# Re: delta-delta, wye-wye, delta-wye, wye-delta transformer connections, which?

Discussion in 'Electrical Engineering' started by Don Kelly, Sep 9, 2004.

1. ### Don KellyGuest

delta delta- possible and works well- no ground can mean that the neutral on
the secondary floats. That is not good from a safety basis. This is also
true of a wye delta. Single phase voltages will be line to line so if you
have a 240V line to line secondary you can handle 240V single phase loads.
If you center tap one winding to ground you can handle 120V loads but suh
loads are limited to one leg.

Wye-wye is not used as there is no path for triplen harmonics in the
magnetising current and there will be 3rd and multiples of 3rd harmonics in
the voltage waveform. Not wanted. (where wye-wye is used, there is usually
a tertiary winding which is in delta- this takes care of this problem)

Delta-wye with the delta on the high side provides for a grounded neutral
and elimination of floating voltages Single phase loads can be taken off any
leg to neutral and can be balanced between phases- this is also an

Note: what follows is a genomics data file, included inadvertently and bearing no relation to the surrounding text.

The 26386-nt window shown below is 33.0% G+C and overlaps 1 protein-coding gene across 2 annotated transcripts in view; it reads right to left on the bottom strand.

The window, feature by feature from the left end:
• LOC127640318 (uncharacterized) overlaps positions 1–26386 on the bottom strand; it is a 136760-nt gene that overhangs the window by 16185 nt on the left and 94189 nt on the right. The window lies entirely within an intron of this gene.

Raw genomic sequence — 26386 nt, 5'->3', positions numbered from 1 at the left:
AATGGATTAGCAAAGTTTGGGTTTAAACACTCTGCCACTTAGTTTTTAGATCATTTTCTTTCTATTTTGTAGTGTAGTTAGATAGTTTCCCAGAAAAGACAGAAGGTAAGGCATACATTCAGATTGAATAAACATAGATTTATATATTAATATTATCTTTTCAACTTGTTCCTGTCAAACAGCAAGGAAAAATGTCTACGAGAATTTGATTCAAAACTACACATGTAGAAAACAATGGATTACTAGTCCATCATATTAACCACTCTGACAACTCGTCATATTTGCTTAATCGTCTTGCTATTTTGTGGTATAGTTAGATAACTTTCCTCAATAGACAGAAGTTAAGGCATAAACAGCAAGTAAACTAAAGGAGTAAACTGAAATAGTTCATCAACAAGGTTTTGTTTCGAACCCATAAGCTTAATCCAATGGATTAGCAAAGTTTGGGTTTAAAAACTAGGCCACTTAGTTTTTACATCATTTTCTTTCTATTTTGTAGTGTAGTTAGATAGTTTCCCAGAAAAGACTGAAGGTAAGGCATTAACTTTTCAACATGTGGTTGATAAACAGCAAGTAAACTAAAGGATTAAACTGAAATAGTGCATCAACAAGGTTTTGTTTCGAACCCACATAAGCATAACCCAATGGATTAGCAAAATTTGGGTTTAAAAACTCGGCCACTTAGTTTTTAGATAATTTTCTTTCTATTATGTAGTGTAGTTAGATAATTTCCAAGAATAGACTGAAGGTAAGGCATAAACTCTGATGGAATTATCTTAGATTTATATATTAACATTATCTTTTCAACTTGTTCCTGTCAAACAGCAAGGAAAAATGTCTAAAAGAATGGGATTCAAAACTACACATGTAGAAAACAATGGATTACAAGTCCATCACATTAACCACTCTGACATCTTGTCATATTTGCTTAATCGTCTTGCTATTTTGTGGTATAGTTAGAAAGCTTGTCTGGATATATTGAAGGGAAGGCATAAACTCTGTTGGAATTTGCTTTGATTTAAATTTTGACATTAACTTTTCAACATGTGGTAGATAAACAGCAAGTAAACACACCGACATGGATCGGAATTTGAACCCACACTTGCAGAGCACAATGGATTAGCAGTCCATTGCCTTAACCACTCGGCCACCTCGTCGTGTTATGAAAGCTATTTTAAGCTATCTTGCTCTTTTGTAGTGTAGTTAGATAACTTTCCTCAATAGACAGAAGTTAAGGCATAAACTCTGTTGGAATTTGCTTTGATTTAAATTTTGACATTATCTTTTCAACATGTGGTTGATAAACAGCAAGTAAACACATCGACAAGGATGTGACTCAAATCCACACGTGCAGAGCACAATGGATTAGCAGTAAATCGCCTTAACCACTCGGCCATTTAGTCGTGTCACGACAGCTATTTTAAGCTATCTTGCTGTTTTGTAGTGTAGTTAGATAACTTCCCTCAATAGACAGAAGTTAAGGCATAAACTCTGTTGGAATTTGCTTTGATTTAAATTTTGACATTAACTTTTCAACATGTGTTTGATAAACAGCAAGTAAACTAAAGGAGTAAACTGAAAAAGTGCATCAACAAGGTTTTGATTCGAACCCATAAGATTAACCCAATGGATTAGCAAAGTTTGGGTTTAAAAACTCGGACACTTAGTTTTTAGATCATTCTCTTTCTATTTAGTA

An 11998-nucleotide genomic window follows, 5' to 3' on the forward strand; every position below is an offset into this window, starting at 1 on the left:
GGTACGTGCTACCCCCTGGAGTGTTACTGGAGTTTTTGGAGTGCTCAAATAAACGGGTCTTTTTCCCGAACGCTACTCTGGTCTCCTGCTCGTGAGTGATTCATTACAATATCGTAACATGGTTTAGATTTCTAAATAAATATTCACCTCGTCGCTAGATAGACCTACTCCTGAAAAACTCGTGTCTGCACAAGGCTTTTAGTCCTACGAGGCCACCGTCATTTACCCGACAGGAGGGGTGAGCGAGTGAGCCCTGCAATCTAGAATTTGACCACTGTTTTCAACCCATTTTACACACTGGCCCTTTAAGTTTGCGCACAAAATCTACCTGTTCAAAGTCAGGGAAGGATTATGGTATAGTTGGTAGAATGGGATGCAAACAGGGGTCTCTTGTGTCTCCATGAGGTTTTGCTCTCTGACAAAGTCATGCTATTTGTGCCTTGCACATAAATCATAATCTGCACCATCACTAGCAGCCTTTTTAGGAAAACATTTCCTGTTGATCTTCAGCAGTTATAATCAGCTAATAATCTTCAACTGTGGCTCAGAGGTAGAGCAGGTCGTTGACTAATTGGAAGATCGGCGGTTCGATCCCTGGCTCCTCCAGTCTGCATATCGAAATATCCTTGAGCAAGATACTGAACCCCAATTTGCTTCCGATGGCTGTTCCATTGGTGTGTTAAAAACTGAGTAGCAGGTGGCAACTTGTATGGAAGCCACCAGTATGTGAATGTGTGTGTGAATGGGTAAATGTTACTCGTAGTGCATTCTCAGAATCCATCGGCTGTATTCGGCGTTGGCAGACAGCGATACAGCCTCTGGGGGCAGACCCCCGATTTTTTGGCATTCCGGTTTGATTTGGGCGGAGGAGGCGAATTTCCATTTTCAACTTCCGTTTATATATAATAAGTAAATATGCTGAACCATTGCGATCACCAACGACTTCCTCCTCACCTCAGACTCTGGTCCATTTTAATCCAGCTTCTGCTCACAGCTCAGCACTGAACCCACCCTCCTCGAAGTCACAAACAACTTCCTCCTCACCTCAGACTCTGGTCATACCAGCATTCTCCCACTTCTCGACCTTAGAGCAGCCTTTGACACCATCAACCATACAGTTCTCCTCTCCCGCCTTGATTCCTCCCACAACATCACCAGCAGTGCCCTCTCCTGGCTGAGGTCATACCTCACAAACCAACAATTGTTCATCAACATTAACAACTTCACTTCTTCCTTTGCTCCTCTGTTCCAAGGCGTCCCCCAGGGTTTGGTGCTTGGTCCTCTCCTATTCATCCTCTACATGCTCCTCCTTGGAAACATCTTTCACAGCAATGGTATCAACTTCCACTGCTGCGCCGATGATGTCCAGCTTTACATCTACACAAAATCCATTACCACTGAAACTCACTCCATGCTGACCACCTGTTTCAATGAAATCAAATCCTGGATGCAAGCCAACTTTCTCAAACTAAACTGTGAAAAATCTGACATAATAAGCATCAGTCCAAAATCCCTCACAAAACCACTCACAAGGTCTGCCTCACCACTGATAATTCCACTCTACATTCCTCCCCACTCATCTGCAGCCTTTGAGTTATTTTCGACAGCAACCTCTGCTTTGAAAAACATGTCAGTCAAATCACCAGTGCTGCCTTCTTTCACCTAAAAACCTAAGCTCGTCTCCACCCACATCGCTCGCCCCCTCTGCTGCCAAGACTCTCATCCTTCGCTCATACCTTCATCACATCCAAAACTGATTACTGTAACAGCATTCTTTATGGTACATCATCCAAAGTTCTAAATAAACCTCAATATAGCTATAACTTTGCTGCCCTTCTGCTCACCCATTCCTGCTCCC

advantage. Thus you get 208/120V service. You can use either 3 single
phase transformers or a single 3 phase transformer for each connection. At
this voltage level single phase units are everywhere so that it is often
advantageous to use 3 single phase transformers.

Overall, except in very specific situations, a grounded secondary provides
safety benefits.
Unless there is a good reason to do otherwise- the delta HV/Wye LV is
generally the best choice for this level of distribution.

Backfeed has been mentioned (wye/delta transformer with one HV leg
open ) -possible but probably a non -issue in general. There will be an
associated inbalance due to impedance differences and, while there may be
some loading on the transformers, it will not appear on the energy bill.

For high voltage lines the HV is usually wye and the LV of the transformers
are delta -for several advantages which result -on a delta HV, atmospheric
charges can cause flashovers, ground faults can produce severe damage
without detectable changes in line currents (fault fed through line